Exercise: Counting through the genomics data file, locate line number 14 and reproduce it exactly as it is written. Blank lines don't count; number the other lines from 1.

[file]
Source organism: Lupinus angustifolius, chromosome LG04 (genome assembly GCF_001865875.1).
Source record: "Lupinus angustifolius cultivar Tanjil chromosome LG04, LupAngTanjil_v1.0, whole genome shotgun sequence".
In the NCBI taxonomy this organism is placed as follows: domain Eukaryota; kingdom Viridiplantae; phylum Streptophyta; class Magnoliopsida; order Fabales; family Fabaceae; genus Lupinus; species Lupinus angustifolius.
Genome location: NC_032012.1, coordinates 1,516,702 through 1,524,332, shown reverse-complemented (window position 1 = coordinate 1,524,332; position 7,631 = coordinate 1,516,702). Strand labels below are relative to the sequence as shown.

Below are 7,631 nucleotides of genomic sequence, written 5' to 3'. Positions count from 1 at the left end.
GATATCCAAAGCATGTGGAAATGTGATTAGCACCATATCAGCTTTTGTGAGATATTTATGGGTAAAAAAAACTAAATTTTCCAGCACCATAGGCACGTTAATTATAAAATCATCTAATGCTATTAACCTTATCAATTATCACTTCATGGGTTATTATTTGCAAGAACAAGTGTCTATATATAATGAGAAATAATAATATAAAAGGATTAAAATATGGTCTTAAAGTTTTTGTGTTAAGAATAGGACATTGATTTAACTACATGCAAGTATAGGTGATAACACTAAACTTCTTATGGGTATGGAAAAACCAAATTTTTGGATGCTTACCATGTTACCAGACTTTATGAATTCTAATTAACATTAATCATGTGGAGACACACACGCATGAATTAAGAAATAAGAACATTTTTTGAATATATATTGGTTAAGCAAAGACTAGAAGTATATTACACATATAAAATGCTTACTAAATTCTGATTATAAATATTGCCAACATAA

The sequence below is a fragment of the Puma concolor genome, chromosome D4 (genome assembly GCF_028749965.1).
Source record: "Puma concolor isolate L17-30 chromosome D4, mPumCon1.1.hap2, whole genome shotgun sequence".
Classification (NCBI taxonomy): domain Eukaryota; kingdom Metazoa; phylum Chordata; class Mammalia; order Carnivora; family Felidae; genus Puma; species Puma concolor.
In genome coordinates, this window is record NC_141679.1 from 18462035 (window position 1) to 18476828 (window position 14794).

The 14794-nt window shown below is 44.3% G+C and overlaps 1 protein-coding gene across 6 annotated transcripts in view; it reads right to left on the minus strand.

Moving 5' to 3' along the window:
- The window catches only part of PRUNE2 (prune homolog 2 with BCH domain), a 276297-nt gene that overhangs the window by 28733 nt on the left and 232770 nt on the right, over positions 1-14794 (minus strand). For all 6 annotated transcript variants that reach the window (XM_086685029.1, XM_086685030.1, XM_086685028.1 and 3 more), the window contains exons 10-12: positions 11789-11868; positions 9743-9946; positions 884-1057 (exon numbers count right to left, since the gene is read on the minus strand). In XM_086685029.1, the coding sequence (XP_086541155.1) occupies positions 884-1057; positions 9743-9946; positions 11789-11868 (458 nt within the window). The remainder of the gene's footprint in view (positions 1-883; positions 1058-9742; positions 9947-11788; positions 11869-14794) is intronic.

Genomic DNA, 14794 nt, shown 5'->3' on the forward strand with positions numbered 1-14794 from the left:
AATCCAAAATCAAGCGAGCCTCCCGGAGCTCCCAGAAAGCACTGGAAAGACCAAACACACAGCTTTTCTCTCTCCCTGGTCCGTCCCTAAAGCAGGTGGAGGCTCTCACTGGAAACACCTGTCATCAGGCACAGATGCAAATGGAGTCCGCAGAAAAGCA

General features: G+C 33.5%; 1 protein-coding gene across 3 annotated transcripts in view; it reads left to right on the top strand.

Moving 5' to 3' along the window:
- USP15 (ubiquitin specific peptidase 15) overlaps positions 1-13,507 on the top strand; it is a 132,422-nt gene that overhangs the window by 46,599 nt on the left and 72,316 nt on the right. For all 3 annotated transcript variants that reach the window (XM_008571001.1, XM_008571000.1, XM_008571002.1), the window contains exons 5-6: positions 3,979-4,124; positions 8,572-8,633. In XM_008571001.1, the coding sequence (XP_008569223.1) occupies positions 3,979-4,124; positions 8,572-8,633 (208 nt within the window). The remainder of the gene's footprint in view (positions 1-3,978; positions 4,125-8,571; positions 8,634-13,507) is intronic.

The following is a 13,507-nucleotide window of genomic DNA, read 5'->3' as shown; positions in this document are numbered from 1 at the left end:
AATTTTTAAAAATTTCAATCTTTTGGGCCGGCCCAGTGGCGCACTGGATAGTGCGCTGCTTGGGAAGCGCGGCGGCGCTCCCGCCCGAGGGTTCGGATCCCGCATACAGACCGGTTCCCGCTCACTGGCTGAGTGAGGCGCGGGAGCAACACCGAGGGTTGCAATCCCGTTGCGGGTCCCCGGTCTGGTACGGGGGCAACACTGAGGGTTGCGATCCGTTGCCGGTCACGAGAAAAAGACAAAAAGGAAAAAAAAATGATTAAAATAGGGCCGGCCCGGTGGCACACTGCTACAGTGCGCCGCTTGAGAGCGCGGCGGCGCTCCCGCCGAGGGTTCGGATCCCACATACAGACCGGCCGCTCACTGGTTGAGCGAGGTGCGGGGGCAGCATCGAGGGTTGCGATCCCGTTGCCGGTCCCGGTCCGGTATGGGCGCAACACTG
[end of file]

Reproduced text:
Genomic DNA, 14794 nt, shown 5'->3' on the forward strand with positions numbered 1-14794 from the left: